If you are assigning all or part of your business limit to another corporation, report it on page 4 of the T2 return.
If claiming a deduction for patronage dividends on line 416 of Schedule 1, complete Part 5 of Schedule 16 to establish active business income carried on in Canada.
Active business income
Generally, active business income is income earned from a business source, including any income incidental to the business.
Income from a specified investment business or from a personal services business is generally not considered active business income and is not eligible for the SBD. The following two sections explain when income from these types of businesses may be considered to be active business income and eligible for the SBD.
Specified investment business
A specified investment business is a business with the principal purpose of deriving income from property, including interest, dividends, rents, or royalties. It also includes a business carried on by a prescribed labour-sponsored venture capital corporation, the principal purpose of which is to derive income from property.
Except for a prescribed labour-sponsored venture capital corporation, income from a specified investment business is considered to be active business income, and is therefore eligible for the SBD if:
- the corporation employs more than five full-time employees in the business throughout the year; or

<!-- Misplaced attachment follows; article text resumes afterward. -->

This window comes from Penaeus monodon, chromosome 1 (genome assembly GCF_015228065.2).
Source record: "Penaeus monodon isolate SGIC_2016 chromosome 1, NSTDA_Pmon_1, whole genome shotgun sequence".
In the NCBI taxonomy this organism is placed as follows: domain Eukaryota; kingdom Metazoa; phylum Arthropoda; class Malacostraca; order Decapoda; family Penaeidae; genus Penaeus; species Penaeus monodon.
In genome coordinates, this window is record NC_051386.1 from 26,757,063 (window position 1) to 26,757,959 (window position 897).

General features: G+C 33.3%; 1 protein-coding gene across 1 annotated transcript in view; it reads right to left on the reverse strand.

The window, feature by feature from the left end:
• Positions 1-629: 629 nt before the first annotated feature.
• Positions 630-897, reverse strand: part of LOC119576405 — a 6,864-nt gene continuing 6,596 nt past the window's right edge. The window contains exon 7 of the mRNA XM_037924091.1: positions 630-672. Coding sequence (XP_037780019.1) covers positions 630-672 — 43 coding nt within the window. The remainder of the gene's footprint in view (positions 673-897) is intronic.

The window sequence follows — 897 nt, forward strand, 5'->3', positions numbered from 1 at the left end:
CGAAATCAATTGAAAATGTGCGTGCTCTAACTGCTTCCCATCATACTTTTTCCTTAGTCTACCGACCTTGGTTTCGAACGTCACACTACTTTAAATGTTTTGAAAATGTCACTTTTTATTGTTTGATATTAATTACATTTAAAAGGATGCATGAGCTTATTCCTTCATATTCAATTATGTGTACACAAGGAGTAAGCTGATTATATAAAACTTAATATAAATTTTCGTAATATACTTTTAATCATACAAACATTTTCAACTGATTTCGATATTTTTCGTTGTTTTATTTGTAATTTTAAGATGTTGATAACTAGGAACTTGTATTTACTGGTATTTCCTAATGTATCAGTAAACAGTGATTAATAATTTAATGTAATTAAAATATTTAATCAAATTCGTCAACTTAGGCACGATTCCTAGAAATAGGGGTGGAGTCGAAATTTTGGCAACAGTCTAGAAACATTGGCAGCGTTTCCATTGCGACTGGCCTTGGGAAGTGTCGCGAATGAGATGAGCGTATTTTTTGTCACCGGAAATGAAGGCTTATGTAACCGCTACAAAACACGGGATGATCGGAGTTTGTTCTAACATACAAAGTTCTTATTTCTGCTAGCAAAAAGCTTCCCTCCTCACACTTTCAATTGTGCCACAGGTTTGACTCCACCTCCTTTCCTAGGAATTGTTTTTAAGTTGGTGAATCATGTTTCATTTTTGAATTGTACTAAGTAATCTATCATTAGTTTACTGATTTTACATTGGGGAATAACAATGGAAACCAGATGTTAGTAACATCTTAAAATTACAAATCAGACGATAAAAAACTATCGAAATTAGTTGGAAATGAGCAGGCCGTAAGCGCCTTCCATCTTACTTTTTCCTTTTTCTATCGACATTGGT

- an associated corporation provides managerial, financial, administrative, maintenance, or other similar services to the corporation while carrying on an active business, and the corporation would have to engage more than five full-time employees to perform these services if the associated corporation were not providing them.
The business a credit union carries on, or the business of leasing property other than real property, is not considered specified investment business.
Personal services business
A personal services business is a business that a corporation carries on to provide services to another entity (such as a person or a partnership) that an officer or employee of that entity would usually perform. Instead, an individual performs the services on behalf of the corporation. That individual is called an incorporated employee.
Any income the corporation derives from providing the services is considered income from a personal services business, as long as both of the following conditions are met:
- the incorporated employee who is performing the services, or any person related to him or her, is a specified shareholder of the corporation
- the incorporated employee would, if it were not for the existence of the corporation, reasonably be considered an officer or employee of the entity receiving the services
However, if the corporation employs more than five full-time employees throughout the year or provides the services to an associated corporation, the income is not considered to be from a personal services business. Therefore, the income is eligible for the SBD.
For more information on the factors to take into account when a person is considered an employee, see Guide RC4110, Employee or self-employed? or go to Canada Pension Plan (CPP) and Employment Insurance (EI) Rulings.
Specified cooperative income
For tax years that begin after March 21, 2016, the definition of specified corporate income is amended to exclude specified cooperative income, so that such income stays eligible for the SBD by default.
Specified cooperative income of a corporation (the selling corporation) means its income (other than patronage dividends paid to it by a cooperative out of its profits to its members) from the sale of the farming products or fishing catches of the corporation's farming or fishing business to an arm’s length corporation that is either: